Prison Rodeo Gone, but Not Forgotten
Another piece of Texas history was razed in mid-January when bulldozers unceremoniously demolished the prison rodeo arena in Huntsville, but the memory of the event rides on.
With barely a peep from preservationists, another piece of Texas history was razed in mid-January as bulldozers unceremoniously demolished the prison rodeo arena in Huntsville.
The brick-and-concrete building, which hadn’t held a prison rodeo since 1986, had structural problems, and prison officials determined that repairs to the unsafe stands would be too costly. Representatives from the city offered to help pay for the repairs, but as with all similar entreaties involving the arena over the years, the Texas Department of Criminal Justice, which oversees the state prison system, rebuffed the offer.
“They just weren’t interested,” said Jim Willett, director of the Texas Prison Museum and a former warden. The criminal justice department “just doesn’t want to be in the rodeo business.”
Jason Clark, a TDCJ public information officer said, “The decision was made to demolish the arena because it was in a deteriorated condition and was a safety hazard because of the public roadway that runs alongside of it.”
When demolition crews began tearing the arena down, “it brought all these memories back,” said Ann Buxton, an administrative assistant for the agency. “This was a major historical thing. It should have been preserved.”
Advertised as “the wildest show behind bars” and “the wildest show on earth,” the spectacle was a major draw in this town of 38,000. Lee Simmons, the Texas prison system’s general manager during the early 1930s, created the event—the first of its kind in the country—and from the first Sunday performance in October 1931, on the site of the old prison baseball field, the rodeo succeeded far beyond the wildest dreams of its sponsors.
The original wooden stadium only seated a few hundred, forcing organizers to turn away many fans. When attendance topped 15,000 in 1933, the organizers realized it was a money-making hit, and the major “free world” rodeos looked to the event in Huntsville as an example of the growing popularity of the sport. Seating at the arena was doubled in 1938 to accommodate the growing number of spectators, and in 1950, a $1 million arena with a capacity of 20,000 was built—a red-brick structure that matched the Walls Unit, as the Huntsville prison compound next door is commonly known.
With the performers wearing their black-and-white-striped rodeo uniforms, sewn by female inmates at the Goree Unit, the accolade “best cowboy to ever wear stripes” was a title worthy of respect.
The rodeo also featured—alongside the usual rodeo fare like bull and bronc riding—unique daredevil events that allowed more inmate participation as well as additional thrills. Colloquially referred to as “redshirt” events (for the brightly colored shirts worn by the contestants), these dangerous stunts were a fan favorite. The most popular redshirt event was “Hard Money,” in which inmates attempted to snatch a tobacco sack from the horns of a bull. The standard prize for the sack was $100, but with contributions from fans that amount could swell to as much as $1,000.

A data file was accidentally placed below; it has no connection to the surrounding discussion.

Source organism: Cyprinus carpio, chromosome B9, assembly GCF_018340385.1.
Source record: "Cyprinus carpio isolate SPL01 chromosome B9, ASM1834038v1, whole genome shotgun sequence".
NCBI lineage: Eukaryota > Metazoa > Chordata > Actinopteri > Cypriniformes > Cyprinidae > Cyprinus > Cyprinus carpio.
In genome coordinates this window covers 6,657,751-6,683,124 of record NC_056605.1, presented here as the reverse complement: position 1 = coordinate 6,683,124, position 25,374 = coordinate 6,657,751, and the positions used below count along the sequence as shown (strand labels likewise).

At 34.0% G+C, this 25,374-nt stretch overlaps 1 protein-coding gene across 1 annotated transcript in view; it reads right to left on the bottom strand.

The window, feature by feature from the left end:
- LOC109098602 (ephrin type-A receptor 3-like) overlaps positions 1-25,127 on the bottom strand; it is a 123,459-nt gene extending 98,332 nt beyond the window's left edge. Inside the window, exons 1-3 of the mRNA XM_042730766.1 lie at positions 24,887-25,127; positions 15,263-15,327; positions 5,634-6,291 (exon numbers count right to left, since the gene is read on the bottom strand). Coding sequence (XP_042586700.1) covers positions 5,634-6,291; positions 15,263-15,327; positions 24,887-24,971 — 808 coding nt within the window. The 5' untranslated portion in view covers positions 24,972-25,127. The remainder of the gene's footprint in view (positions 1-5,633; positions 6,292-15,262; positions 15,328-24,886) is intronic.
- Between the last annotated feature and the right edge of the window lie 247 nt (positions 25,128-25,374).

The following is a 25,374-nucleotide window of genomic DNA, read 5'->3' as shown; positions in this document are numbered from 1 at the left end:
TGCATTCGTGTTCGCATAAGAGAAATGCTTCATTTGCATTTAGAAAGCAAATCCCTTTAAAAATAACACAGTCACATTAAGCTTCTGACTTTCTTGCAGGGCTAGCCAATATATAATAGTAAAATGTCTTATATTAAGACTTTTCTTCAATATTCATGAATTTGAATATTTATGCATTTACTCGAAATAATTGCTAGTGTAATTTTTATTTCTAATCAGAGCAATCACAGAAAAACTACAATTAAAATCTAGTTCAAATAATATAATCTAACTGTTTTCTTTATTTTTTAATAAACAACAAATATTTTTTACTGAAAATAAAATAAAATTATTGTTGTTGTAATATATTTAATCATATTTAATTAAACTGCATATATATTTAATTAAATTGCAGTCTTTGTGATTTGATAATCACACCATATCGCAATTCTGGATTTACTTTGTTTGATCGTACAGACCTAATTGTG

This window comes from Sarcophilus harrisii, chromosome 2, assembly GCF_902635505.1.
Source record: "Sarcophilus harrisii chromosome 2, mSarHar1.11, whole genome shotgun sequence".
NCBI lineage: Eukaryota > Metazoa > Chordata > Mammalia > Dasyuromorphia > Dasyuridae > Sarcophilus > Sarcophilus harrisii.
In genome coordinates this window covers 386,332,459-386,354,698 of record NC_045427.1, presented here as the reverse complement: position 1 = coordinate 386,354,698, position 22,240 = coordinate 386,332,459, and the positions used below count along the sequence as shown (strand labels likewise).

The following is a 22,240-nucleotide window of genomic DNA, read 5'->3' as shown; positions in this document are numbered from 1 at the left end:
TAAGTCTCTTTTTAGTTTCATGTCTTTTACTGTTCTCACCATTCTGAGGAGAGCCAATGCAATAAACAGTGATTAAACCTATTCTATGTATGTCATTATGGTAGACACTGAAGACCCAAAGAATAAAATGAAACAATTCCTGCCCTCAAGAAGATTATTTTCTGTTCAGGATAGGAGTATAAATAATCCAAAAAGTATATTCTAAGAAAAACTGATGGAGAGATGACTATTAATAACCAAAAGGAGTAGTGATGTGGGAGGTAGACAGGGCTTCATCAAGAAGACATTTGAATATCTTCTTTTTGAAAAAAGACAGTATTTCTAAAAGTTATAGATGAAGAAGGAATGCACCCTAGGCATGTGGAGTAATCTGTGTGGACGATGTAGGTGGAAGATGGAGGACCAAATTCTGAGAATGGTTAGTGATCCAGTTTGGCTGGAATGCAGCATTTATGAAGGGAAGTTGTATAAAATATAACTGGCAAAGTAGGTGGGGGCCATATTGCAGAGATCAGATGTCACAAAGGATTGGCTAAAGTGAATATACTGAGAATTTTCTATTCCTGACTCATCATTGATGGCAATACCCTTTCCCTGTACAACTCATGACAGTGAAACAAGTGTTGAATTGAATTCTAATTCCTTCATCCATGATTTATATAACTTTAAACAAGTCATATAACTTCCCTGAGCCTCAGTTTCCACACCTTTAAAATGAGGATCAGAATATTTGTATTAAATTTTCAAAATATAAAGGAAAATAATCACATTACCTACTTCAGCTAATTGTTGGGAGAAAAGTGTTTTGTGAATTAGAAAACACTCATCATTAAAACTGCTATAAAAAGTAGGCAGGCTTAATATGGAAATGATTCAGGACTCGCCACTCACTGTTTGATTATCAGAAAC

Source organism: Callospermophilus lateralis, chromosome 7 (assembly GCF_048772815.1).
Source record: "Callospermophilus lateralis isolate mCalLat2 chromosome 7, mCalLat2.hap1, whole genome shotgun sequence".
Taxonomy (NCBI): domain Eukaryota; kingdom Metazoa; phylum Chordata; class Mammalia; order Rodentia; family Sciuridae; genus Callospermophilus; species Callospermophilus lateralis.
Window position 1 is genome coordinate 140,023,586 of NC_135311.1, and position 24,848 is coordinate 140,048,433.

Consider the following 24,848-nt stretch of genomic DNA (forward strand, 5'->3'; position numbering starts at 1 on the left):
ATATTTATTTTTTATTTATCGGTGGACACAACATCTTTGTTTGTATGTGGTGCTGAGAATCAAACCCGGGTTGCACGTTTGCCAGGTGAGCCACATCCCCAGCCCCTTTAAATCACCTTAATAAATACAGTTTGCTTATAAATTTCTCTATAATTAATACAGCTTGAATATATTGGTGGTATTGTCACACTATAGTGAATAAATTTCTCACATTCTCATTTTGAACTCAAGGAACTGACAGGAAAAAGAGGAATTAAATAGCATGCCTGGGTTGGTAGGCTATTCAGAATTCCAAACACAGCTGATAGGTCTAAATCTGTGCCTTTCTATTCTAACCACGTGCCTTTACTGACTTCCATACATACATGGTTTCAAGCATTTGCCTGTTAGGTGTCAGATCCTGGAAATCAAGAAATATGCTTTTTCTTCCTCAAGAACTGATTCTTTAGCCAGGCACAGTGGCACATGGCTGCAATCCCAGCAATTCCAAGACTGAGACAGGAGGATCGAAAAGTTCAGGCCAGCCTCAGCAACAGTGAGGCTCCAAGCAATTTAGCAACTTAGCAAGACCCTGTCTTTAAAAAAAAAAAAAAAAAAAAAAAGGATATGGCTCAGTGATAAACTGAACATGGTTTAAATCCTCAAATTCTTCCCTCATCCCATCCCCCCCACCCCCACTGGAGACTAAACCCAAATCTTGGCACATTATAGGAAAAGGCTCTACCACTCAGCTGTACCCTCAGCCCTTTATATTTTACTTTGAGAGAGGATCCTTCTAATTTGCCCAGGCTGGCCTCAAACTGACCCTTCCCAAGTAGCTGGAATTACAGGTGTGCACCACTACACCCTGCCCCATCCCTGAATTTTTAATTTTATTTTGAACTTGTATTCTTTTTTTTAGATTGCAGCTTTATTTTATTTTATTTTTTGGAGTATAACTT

“Things got a little intense then,” Willett said. “There were guys who weren’t all that brave for $100, but they’d get pretty brave for $1,000.”
The rodeo also regularly brought in top-name “free world” entertainers to play concerts, including country singers like Dolly Parton, Ray Price and Willie Nelson, as well as prison bands like the Huntsville Prison Band and the Goree Girls. In the 1960s, the latter combo featured the former stripper Juanita Phillips, better known by her stage name, Candy Barr.
The prison rodeo served as a stage for the skill and drive for many, but few were better than a black cowboy named O’Neal Browning. Browning—who was fittingly born around 1931, when Simmons first began laying plans for the rodeo—started riding bulls as a sixteen-year-old when he was working at the Houston Fat Stock Show and Rodeo, held at the Sam Houston Coliseum. His father, who wanted him to stay at home and work the family farm, objected and, even after his son began earning prize money at local rodeos, would subject him to beatings when he came home.
Later, Browning, in a drunken rage, killed his father with an ax. The crime earned him a life sentence, and during his incarceration he became involved with the prison rodeo. In 1950, his first rodeo as an inmate, he won the Top Hand title, which was awarded for the most prize money earned over the four Sundays in October. Because Browning was only nineteen, his mother, who feared for her son’s safety, had to sign a release before he could perform. Browning went on to win an unprecedented seven Top Hand awards over three decades.
Simmons created the rodeo as a form of recreation for the inmates. Now, according to the state’s Offender Orientation Handbook, the team sports allowed in Texas prisons are softball, volleyball and baseball.
One section of the arena remains standing today because it was built over an inmate dormitory that is still in use. That lone portion, bearing a slight resemblance to a red-brick pyramid, stands vigil over a raw, empty lot.
The property will eventually be utilized for maintenance and repairs of criminal justice department vehicles. Inmates will do the work.